Van Gogh’s Brilliance and Suffering

On this day in 1888, Vincent Van Gogh confronts roommate Paul Gauguin with a razor, then turns it on himself, cutting off part of his left ear. Like many creatives, Van Gogh suffered from psychotic episodes and delusions, and though he worried about his mental stability, he often neglected his physical health, failed to eat properly and drank heavily. But who was this strange and brilliant man?

Van Gogh was born March 30, 1853, in the Netherlands to an upper middle-class family. He had a difficult, nervous personality and worked unsuccessfully at an art gallery and then as a Protestant missionary among poor miners in Belgium. In 1880, he decided to become an artist, and his early work from this period, the most famous of which is The Potato Eaters (1885), is dark and somber, reflective of the experiences he had among peasants and impoverished miners.

In 1886, Van Gogh moved to Paris, near his brother Theo, an art dealer who supported and encouraged Van Gogh. Through Theo, Van Gogh was introduced to a number of noted artists, including Paul Gauguin, Camille Pisarro and Georges Seurat. Influenced by these and other painters, Van Gogh’s own artistic style lightened up and he began using more color.

Although Van Gogh remained unsuccessful during his lifetime, and was considered a madman and a failure, in ten years he produced 2,100 artworks, including around 860 oil paintings, most of them in the last two years of his life. They include landscapes, still lifes, portraits and self-portraits characterized by bold colors and dramatic, impulsive and expressive brushwork that contributed to the foundations of modern art.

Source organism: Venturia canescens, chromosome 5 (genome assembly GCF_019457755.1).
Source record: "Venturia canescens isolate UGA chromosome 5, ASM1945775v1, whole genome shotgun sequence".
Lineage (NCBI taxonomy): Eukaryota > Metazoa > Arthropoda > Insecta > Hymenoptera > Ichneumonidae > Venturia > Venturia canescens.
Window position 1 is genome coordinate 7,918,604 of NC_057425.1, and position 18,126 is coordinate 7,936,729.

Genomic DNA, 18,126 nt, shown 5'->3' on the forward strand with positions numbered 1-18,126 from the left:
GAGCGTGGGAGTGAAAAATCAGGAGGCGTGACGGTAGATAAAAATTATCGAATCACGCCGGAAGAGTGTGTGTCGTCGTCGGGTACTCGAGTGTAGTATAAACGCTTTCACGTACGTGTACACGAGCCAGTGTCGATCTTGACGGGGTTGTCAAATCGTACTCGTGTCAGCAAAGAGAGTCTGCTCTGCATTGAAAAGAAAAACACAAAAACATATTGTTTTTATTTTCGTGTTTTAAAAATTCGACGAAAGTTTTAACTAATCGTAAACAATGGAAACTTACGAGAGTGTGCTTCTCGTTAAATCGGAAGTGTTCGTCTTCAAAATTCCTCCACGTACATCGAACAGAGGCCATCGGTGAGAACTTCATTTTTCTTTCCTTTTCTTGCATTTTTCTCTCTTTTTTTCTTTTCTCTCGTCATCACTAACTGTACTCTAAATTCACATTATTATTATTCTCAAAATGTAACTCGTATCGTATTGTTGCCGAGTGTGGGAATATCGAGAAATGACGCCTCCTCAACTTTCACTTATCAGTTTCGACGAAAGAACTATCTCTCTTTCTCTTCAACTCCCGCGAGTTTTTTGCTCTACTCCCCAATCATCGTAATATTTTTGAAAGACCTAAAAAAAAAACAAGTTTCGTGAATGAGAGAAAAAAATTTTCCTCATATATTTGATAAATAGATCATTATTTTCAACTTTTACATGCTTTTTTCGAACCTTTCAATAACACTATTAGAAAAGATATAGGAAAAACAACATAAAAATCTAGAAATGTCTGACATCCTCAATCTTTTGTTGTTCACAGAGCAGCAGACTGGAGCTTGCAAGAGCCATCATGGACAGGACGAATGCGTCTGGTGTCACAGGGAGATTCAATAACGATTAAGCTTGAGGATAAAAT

Following the whole ear-thing with Gauguin, Van Gogh spent time in psychiatric hospitals, including a period at Saint-Rémy. After he discharged himself and moved to the Auberge Ravoux in Auvers-sur-Oise near Paris, he came under the care of homoeopathic doctor Paul Gachet. His depression continued and on July 27, 1890 Van Gogh shot himself in the chest with a revolver; he died from his injuries two days later.

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Author: Bill Urich

A tail-end baby-boomer, Bill Urich was born in Cleveland to a grade school teacher and her Navy vet husband, and reared in Greater Detroit. Working his way through school primarily at night, Mr. Urich holds a Bachelor’s in Journalism, Phi Beta Kappa, and a Juris Doctorate from Wayne State University. In his legal career he has acted as an assistant state prosecutor, city attorney, special prosecutor, mediator, magistrate, private practitioner and mayor of Royal Oak, a large home-rule city in Michigan. Mr. Urich continues in private practice and municipal prosecution, is on faculty to DePaul University, pens regular contributions to political publications, and remains active in selected campaigns and causes related to labor, social and criminal justice. A father of three mostly-grown sons, he spends his precious free time on family, friends, the pursuit of happiness, beauty and truth, three rescue cats, and fronting the rock band Calcutta Rugs from behind the drum kit.

1 thought on “Van Gogh’s Brilliance and Suffering

  1. One only has to look at the art he produced to see his pain reflected. Did he simply care too much to absorb and handle the pain he saw around him? Was that what drove him to madness?

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